23.3%

-2.8%

2004

Carlos Pena

Tigers

26.0%

23.2%

-2.8%

2007

Brandon Inge

Tigers

26.0%

23.1%

-2.9%

2000

Jim Edmonds

Cardinals

26.0%

22.4%

-3.6%

2006

Ryan Howard

Phillies

25.7%

30.7%

5.0%

2005

Preston Wilson

- - -

25.7%

22.5%

-3.2%

2003

Brad Wilkerson

Expos

25.7%

22.1%

-3.6%

2006

C.  Granderson

Tigers

25.6%

20.9%

-4.7%

2005

Richie Sexson

Mariners

25.5%

23.2%

-2.3%

2007

Bill Hall

Brewers

25.4%

27.7%

2.3%

2000

Mo Vaughn

Angels

25.4%

26.0%

0.6%

2004

Mike Cameron

Mets

25.4%

24.8%

-0.6%

2010

Matt Kemp

Dodgers

25.4%

23.1%

-2.3%

2009

Jason Bay

Red Sox

25.4%

22.7%

-2.7%

2010

Ryan Howard

Phillies

25.3%

26.7%

1.4%

2010

Austin Jackson

Tigers

25.2%

27.1%

1.9%

2008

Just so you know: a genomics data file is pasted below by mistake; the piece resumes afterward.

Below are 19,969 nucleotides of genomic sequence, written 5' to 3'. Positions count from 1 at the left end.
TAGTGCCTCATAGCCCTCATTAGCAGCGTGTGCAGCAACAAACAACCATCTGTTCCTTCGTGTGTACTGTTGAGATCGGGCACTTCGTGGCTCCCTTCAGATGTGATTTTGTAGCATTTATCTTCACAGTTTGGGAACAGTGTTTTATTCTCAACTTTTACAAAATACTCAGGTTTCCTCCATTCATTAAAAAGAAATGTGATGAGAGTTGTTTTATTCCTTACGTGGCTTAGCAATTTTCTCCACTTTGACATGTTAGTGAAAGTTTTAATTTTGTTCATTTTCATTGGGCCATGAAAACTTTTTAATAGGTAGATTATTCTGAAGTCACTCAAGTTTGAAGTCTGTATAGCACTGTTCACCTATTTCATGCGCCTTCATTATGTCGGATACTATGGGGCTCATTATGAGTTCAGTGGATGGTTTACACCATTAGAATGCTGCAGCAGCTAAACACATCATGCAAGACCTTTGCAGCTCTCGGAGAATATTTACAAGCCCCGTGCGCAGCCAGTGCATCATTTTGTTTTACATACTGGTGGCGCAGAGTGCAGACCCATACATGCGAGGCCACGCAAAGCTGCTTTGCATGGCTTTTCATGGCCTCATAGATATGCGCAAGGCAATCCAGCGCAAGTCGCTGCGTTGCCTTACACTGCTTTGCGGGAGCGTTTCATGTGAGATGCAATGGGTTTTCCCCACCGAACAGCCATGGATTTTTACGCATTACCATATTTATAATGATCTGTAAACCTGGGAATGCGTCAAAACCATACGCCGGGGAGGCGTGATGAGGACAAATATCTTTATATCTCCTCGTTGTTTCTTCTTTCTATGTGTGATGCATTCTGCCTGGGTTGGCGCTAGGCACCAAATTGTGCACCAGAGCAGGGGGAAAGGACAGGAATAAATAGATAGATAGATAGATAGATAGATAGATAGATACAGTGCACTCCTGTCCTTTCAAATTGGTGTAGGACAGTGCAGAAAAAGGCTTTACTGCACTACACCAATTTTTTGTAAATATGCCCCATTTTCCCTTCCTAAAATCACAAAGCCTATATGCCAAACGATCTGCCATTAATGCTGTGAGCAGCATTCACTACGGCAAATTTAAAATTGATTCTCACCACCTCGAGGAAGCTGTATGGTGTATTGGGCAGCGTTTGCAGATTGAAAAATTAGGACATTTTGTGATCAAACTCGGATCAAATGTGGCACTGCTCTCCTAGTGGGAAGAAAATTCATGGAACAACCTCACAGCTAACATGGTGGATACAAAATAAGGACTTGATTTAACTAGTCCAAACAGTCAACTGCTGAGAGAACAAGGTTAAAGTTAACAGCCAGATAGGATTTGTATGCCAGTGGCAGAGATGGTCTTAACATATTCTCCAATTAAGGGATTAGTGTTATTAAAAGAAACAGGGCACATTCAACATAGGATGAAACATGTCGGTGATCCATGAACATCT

Adam Dunn

- - -

25.2%

26.5%

1.3%

2002

Adam Dunn

Reds

25.1%

26.9%

1.8%

2000

Jim Thome

Indians

25.0%

28.7%

3.7%

2005

Adam Dunn

Reds

25.0%

28.4%

3.4%

2007

Jim Thome

White Sox

25.0%

24.4%

-0.6%

2001

Lee Stevens

Expos

25.0%

21.3%

-3.7%

---

Average

---

---

---

-1.6%


As you can see here on the bottom row, the average player was able to reduce his strikeout rate by 1.6 percentage points in the year following his 25%+ season. For Action Jackson, this would mean a 25.5% K-rate (nearly identical to the 25.2% rate he posted as a rookie). As a counting stat, that would be 10 or 11 fewer strikeouts than we saw last season (and probably three or four more times on base).